Lake Ontario Park

By Sadiqa de Meijer Sadiqa de Meijer

P.S. You will Do well to try to Innoculate the Indians by means of Blanketts, as well as to try Every other method that can serve to Extirpate this Execrable Race.
                                      — General Jeffery Amherst in a letter dated  July 16, 1763

Over the warming ground, swings toll like clock tower bells.
Squirrels spiral the trunk of a pine.
We fill a pail with sand.
The day is robin’s eggshell fine.

My mother’s shoulder had three shallow scars.
Shining archipelago.
The quiet theaters of our lives.
Immune is a sung word, skirting sorrow.

Kneeling at no registry of toddlers with amorphous voices.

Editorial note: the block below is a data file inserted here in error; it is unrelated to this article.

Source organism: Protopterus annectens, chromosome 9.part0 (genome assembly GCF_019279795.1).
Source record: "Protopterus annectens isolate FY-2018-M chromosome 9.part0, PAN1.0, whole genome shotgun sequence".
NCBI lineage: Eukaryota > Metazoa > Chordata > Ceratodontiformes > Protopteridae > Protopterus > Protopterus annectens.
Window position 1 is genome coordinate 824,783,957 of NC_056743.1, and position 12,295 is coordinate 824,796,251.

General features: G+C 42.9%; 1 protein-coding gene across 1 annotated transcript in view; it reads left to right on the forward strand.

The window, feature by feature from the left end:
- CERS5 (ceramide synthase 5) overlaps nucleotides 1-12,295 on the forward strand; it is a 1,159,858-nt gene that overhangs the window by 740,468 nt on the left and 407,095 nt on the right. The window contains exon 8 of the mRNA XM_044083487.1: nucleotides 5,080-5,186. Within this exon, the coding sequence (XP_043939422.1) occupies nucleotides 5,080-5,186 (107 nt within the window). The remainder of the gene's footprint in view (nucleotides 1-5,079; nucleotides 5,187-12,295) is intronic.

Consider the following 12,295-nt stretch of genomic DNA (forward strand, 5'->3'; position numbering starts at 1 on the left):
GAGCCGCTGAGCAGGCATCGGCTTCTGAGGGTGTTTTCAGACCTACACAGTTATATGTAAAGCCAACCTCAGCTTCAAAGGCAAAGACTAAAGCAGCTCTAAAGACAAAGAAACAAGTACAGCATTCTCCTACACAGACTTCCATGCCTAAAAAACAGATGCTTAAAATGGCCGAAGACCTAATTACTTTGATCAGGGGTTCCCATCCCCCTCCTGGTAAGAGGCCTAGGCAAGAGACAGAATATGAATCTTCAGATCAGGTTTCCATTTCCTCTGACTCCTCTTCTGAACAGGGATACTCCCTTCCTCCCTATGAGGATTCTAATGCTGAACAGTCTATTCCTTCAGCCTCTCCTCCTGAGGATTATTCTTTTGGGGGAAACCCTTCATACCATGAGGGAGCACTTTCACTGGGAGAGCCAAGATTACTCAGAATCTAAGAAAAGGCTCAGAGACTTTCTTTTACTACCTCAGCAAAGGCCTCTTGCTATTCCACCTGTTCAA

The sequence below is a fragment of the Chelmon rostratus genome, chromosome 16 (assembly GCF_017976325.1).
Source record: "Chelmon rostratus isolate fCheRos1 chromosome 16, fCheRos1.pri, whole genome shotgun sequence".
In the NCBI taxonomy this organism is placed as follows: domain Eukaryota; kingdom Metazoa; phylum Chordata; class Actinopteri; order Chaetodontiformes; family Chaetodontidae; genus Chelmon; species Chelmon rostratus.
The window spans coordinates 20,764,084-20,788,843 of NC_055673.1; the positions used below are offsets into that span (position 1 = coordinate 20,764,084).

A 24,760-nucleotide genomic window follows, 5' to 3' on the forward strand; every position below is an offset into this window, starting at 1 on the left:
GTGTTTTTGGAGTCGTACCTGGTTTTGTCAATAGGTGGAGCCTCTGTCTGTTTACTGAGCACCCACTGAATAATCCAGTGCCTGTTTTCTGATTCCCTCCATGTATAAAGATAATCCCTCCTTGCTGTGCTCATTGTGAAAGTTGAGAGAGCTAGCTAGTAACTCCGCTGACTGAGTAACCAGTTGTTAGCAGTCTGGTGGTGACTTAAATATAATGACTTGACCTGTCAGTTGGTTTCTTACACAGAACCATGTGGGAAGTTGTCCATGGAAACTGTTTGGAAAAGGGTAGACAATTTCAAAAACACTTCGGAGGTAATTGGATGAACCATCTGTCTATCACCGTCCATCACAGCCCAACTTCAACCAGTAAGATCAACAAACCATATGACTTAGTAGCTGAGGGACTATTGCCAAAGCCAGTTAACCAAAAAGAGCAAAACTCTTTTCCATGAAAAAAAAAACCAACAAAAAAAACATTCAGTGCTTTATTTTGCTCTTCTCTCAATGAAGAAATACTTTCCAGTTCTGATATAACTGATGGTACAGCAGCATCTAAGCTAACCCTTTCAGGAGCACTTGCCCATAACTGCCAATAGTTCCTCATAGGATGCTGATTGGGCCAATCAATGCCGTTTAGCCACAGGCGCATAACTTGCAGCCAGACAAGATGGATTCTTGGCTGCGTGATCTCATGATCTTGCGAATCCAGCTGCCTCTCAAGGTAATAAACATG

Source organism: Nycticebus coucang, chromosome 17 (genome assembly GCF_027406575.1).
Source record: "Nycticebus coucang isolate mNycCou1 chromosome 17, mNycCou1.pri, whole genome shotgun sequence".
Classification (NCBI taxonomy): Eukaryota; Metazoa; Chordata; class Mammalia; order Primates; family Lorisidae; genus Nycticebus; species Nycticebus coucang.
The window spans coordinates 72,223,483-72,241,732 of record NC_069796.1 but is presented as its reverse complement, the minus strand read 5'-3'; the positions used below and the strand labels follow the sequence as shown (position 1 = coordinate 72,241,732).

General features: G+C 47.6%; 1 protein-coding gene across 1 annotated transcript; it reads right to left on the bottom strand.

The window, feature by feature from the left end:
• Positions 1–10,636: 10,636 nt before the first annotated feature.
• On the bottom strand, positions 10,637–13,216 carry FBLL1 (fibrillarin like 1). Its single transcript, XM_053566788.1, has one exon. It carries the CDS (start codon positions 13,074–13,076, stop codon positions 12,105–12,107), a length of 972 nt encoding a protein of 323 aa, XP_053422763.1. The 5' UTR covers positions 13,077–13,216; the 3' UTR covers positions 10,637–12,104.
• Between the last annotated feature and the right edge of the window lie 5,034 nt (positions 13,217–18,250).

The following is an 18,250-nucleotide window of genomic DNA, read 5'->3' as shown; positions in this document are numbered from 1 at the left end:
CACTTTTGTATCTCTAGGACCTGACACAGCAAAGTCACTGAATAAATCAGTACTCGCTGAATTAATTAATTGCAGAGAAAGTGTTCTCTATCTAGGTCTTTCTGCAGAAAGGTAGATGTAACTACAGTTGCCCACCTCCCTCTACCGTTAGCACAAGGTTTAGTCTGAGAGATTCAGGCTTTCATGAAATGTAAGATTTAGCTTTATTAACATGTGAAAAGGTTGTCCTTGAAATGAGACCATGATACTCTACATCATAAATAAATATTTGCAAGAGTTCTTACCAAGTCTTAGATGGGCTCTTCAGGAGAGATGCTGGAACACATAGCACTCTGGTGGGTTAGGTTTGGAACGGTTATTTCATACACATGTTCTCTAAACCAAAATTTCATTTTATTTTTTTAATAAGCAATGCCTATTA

Night sweats without monument.
The lake has the sea on its breath.
One man has an island.

Source: Poetry (July/August 2013).


This poem originally appeared in the July/August 2013 issue of Poetry magazine

July/August 2013
 Sadiqa  de Meijer


Sadiqa de Meijer’s first book of poems is Leaving Howe Island (Oolichan Books, 2013). A portion of the manuscript won the CBC Poetry Prize in 2012. She lives with her family in Kingston, Ontario.

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SUBJECT Living, Health & Illness, The Body, Relationships, Family & Ancestors, Social Commentaries, History & Politics

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